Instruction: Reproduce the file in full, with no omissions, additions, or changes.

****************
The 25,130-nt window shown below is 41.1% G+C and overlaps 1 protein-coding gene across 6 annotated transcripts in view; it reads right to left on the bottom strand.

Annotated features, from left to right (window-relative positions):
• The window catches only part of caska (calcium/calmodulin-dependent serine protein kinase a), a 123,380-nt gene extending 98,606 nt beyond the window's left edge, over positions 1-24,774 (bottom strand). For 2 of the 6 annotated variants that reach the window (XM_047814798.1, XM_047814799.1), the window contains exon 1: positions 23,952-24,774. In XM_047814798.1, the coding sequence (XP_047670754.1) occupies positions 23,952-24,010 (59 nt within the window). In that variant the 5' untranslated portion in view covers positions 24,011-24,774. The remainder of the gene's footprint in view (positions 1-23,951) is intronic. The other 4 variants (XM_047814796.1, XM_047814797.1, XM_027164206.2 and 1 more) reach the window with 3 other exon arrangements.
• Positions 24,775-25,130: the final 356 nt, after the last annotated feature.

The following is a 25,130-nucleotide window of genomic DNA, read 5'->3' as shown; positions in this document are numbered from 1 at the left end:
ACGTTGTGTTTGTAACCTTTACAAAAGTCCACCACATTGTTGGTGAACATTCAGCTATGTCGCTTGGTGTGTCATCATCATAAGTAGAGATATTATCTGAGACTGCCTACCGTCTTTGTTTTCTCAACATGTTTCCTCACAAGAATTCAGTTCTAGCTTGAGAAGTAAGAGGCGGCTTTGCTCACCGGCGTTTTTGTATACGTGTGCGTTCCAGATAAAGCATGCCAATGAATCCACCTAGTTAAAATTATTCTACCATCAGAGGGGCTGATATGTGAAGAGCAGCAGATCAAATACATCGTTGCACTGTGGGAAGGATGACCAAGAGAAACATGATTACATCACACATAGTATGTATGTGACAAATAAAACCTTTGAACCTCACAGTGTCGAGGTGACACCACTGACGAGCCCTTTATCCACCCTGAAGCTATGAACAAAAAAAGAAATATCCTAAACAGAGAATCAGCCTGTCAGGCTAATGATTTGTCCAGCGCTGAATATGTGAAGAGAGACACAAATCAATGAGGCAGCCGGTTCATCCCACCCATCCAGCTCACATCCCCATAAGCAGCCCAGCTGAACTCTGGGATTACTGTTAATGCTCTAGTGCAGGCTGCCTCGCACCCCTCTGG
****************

The 25,130-nt window shown below is 41.1% G+C and overlaps 1 protein-coding gene across 6 annotated transcripts in view; it reads right to left on the bottom strand.

Annotated features, from left to right (window-relative positions):
• The window catches only part of caska (calcium/calmodulin-dependent serine protein kinase a), a 123,380-nt gene extending 98,606 nt beyond the window's left edge, over positions 1-24,774 (bottom strand). For 2 of the 6 annotated variants that reach the window (XM_047814798.1, XM_047814799.1), the window contains exon 1: positions 23,952-24,774. In XM_047814798.1, the coding sequence (XP_047670754.1) occupies positions 23,952-24,010 (59 nt within the window). In that variant the 5' untranslated portion in view covers positions 24,011-24,774. The remainder of the gene's footprint in view (positions 1-23,951) is intronic. The other 4 variants (XM_047814796.1, XM_047814797.1, XM_027164206.2 and 1 more) reach the window with 3 other exon arrangements.
• Positions 24,775-25,130: the final 356 nt, after the last annotated feature.

The following is a 25,130-nucleotide window of genomic DNA, read 5'->3' as shown; positions in this document are numbered from 1 at the left end:
ACGTTGTGTTTGTAACCTTTACAAAAGTCCACCACATTGTTGGTGAACATTCAGCTATGTCGCTTGGTGTGTCATCATCATAAGTAGAGATATTATCTGAGACTGCCTACCGTCTTTGTTTTCTCAACATGTTTCCTCACAAGAATTCAGTTCTAGCTTGAGAAGTAAGAGGCGGCTTTGCTCACCGGCGTTTTTGTATACGTGTGCGTTCCAGATAAAGCATGCCAATGAATCCACCTAGTTAAAATTATTCTACCATCAGAGGGGCTGATATGTGAAGAGCAGCAGATCAAATACATCGTTGCACTGTGGGAAGGATGACCAAGAGAAACATGATTACATCACACATAGTATGTATGTGACAAATAAAACCTTTGAACCTCACAGTGTCGAGGTGACACCACTGACGAGCCCTTTATCCACCCTGAAGCTATGAACAAAAAAAGAAATATCCTAAACAGAGAATCAGCCTGTCAGGCTAATGATTTGTCCAGCGCTGAATATGTGAAGAGAGACACAAATCAATGAGGCAGCCGGTTCATCCCACCCATCCAGCTCACATCCCCATAAGCAGCCCAGCTGAACTCTGGGATTACTGTTAATGCTCTAGTGCAGGCTGCCTCGCACCCCTCTGG